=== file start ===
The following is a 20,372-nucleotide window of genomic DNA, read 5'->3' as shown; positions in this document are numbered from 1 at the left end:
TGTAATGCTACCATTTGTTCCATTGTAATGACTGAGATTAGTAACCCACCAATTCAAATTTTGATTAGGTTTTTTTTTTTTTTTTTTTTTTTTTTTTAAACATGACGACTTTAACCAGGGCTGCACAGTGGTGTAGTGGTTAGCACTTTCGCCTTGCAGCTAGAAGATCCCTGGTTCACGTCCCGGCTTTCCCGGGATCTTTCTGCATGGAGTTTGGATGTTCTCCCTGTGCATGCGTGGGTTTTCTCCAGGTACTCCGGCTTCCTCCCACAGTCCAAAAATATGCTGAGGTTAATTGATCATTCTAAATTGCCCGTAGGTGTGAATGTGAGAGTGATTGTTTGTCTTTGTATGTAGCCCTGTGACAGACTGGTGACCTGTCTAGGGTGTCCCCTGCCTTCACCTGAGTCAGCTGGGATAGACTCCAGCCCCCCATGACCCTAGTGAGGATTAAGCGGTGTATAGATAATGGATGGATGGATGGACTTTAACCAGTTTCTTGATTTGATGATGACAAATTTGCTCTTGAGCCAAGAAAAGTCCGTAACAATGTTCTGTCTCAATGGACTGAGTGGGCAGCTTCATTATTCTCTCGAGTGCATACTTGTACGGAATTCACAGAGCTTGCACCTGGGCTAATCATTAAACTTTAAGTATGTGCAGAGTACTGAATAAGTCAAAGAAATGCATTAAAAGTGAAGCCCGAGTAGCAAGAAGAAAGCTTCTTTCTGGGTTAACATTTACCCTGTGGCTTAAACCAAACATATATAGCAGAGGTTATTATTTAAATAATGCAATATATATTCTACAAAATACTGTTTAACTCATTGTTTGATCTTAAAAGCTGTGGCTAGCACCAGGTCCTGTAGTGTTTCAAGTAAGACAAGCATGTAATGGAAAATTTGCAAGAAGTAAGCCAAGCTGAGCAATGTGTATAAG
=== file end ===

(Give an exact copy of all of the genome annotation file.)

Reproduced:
The following is a 20,372-nucleotide window of genomic DNA, read 5'->3' as shown; positions in this document are numbered from 1 at the left end:
TGTAATGCTACCATTTGTTCCATTGTAATGACTGAGATTAGTAACCCACCAATTCAAATTTTGATTAGGTTTTTTTTTTTTTTTTTTTTTTTTTTTTAAACATGACGACTTTAACCAGGGCTGCACAGTGGTGTAGTGGTTAGCACTTTCGCCTTGCAGCTAGAAGATCCCTGGTTCACGTCCCGGCTTTCCCGGGATCTTTCTGCATGGAGTTTGGATGTTCTCCCTGTGCATGCGTGGGTTTTCTCCAGGTACTCCGGCTTCCTCCCACAGTCCAAAAATATGCTGAGGTTAATTGATCATTCTAAATTGCCCGTAGGTGTGAATGTGAGAGTGATTGTTTGTCTTTGTATGTAGCCCTGTGACAGACTGGTGACCTGTCTAGGGTGTCCCCTGCCTTCACCTGAGTCAGCTGGGATAGACTCCAGCCCCCCATGACCCTAGTGAGGATTAAGCGGTGTATAGATAATGGATGGATGGATGGACTTTAACCAGTTTCTTGATTTGATGATGACAAATTTGCTCTTGAGCCAAGAAAAGTCCGTAACAATGTTCTGTCTCAATGGACTGAGTGGGCAGCTTCATTATTCTCTCGAGTGCATACTTGTACGGAATTCACAGAGCTTGCACCTGGGCTAATCATTAAACTTTAAGTATGTGCAGAGTACTGAATAAGTCAAAGAAATGCATTAAAAGTGAAGCCCGAGTAGCAAGAAGAAAGCTTCTTTCTGGGTTAACATTTACCCTGTGGCTTAAACCAAACATATATAGCAGAGGTTATTATTTAAATAATGCAATATATATTCTACAAAATACTGTTTAACTCATTGTTTGATCTTAAAAGCTGTGGCTAGCACCAGGTCCTGTAGTGTTTCAAGTAAGACAAGCATGTAATGGAAAATTTGCAAGAAGTAAGCCAAGCTGAGCAATGTGTATAAG